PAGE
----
What are the procedures for inserting a stent in the repair of coarctation of the aorta (CoA)?

Updated: Nov 20, 2018
  • Author: Syamasundar Rao Patnana, MD; Chief Editor: Stuart Berger, MD  more...
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The procedure may be performed under conscious sedation or under general anesthesia. Cardiac catheterization is performed to confirm the clinical and echocardiographic diagnosis and to exclude other cardiac defects. Pressure gradients across the coarctation and selective cineangiography in multiple angiographic projections are initially performed to demonstrate the stenotic lesions. [60]

The following measurements are made: (1) the diameter of the stenotic lesion, (2) the diameter of the aorta proximal and distal to the obstructive segment, and (3) the length of the vessel that can be stented. All the measurements are made in 2 orthogonal views and averaged. Foreshortening of the vessel length is taken into account based on the anatomy. These measurements are used in the selection of expanded diameter and length of the stent. Heparin (100 U/kg) is administered, and activated clotting times are monitored and maintained between 200-250 seconds by giving additional doses of heparin, as needed.

An end-hole catheter (5F-6F multi-A2) is positioned across the coarctation with the help of a soft-tipped 0.035-in Bentson guide wire. The guide wire and catheter are advanced into the ascending aorta. The tip of the catheter may also be placed in the right or left subclavian arteries, depending on the location and angulation of the coarcted segment. The catheter is left in place, and the guide wire is removed and replaced with either an extra-stiff exchange-length 0.035-in Amplatz or a super-stiff, short tip, Amplatz guide wire. The catheter is then removed.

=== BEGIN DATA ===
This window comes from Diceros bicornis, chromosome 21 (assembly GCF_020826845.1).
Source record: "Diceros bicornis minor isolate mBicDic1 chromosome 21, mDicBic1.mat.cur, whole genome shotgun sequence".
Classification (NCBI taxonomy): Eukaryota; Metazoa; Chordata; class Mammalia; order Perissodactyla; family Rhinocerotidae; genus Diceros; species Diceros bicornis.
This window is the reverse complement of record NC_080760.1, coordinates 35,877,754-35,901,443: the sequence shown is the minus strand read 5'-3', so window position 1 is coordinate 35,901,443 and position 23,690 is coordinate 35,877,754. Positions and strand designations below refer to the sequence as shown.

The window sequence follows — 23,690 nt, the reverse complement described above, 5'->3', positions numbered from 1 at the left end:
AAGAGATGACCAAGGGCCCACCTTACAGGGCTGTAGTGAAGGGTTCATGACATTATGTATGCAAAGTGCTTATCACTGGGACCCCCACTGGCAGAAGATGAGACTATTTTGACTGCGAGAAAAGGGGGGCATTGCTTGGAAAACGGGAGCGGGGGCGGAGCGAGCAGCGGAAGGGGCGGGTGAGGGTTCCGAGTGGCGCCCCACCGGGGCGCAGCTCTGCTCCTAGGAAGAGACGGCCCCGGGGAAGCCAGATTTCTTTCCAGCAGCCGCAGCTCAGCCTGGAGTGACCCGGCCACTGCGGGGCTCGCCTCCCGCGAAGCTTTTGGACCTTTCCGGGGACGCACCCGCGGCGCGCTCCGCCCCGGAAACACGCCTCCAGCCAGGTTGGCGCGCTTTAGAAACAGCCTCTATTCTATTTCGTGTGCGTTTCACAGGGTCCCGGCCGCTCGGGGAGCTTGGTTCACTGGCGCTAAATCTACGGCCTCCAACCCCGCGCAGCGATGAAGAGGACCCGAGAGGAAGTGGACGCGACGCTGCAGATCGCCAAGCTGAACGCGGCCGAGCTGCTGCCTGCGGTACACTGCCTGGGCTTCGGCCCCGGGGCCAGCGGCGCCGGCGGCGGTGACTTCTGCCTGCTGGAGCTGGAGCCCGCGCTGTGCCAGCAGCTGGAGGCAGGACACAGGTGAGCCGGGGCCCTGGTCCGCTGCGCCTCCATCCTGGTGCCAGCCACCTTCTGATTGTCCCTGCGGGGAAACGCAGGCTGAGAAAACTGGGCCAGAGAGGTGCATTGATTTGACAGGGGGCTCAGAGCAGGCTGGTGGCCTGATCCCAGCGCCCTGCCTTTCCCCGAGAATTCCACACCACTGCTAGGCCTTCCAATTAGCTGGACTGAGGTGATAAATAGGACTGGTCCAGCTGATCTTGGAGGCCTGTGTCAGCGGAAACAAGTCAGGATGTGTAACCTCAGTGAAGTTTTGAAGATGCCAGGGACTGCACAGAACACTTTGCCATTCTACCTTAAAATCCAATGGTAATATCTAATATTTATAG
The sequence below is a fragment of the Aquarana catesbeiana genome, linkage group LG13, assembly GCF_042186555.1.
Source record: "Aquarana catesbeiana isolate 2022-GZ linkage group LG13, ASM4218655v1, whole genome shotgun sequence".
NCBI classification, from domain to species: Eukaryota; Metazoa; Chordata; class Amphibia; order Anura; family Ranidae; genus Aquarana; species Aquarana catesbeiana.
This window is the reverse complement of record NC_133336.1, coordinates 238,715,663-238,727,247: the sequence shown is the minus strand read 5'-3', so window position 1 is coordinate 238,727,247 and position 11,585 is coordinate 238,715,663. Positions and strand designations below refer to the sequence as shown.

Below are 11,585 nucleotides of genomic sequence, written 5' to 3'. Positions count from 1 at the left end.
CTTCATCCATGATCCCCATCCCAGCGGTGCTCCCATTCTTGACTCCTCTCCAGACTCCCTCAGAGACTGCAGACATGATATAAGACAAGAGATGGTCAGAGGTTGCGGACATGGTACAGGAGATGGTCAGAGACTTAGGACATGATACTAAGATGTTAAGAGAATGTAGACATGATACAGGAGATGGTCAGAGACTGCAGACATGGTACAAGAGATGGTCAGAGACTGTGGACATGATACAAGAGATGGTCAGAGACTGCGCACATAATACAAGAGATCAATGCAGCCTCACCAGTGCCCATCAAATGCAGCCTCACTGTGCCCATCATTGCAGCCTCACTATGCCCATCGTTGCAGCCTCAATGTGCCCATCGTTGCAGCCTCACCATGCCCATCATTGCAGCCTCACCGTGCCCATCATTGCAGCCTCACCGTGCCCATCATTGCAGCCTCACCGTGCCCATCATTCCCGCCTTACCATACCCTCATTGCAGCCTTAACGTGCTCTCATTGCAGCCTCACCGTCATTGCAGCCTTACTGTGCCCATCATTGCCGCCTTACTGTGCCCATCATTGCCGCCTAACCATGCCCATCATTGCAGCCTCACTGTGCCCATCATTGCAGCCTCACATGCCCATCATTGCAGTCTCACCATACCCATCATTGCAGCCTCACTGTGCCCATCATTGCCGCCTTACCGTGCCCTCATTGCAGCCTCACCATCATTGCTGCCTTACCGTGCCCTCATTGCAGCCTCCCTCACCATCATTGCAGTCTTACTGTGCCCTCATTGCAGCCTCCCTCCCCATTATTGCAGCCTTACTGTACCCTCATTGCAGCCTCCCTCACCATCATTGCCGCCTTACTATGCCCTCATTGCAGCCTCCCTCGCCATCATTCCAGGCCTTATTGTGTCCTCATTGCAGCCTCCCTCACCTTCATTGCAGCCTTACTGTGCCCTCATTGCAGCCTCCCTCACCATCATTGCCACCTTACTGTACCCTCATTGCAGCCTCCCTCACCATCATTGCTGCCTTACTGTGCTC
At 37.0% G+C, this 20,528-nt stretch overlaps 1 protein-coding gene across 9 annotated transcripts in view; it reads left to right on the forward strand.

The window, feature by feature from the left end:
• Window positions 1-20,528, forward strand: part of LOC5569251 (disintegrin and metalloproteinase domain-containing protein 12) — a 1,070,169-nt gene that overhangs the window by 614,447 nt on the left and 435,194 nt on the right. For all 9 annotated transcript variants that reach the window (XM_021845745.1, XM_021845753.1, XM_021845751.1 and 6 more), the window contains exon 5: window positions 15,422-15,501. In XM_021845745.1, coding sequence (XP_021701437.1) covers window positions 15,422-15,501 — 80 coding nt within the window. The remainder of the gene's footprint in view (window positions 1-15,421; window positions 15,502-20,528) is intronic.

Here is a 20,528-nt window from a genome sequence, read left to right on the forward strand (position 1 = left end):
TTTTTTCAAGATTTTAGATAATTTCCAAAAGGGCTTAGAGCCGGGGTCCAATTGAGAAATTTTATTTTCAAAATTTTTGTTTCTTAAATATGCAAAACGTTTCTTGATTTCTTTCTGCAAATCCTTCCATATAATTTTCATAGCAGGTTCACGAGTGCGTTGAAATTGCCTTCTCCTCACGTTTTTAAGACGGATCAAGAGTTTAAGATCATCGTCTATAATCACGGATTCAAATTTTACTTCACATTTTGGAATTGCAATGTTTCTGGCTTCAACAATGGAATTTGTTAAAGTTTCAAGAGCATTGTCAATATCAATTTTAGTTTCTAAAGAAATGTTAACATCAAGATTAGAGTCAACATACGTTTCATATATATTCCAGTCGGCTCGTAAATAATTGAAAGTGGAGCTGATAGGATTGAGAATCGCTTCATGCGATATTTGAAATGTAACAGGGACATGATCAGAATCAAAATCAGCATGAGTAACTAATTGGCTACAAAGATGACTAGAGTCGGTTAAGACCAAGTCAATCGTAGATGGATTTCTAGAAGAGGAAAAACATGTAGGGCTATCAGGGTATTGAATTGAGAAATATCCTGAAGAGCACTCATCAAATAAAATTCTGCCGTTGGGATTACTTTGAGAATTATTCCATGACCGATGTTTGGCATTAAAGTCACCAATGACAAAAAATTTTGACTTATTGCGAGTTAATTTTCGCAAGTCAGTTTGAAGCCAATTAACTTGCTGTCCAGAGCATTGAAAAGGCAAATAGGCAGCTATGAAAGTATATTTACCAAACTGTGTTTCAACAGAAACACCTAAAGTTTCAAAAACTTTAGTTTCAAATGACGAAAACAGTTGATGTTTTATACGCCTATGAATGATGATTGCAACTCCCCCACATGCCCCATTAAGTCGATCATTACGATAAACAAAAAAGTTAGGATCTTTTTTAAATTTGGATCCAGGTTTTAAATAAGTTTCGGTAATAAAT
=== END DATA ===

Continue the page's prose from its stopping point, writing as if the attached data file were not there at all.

If the approach to the lesion is tortuous or difficult to reach, the authors select a 0.038-in super-stiff Amplatz wire. An appropriate-sized long blue Cook sheath with a multipurpose curve and a radiopaque marker at the tip is introduced over the stiff wire. Once the tip of the sheath is past the site intended to be stented, the dilator is removed and the sheath flushed. Sometimes, the dilator has to be withdrawn slightly to position the tip of the sheath at the desired location.

The selection of the sheath diameter obviously depends on the size of the stent delivery catheter. The authors have always attempted to select a balloon delivery system that would allow the smallest possible sheath diameter. Initially, when other workers were using Meditech PE-MT balloon catheters, which required 11F sheaths, the authors were using Olbert balloon catheters, which can be introduced through 8F or 9F sheaths for mounting the stent. Subsequently, the authors have used Bridge stents, which can also be delivered via 8F or 9F sheaths. [60] Most recently, the authors used IntraStent DoubleStrut stents and Palmaz Genesis. [116] The latter stents are mounted on balloon-in-balloon (BIB) catheters. The size of the sheath used is 1F larger than the sheath size needed for the BIB catheter.

The selected stent is hand crimped onto a BIB catheter; the authors use a sterile umbilical tape to further crimp the stent onto the balloon.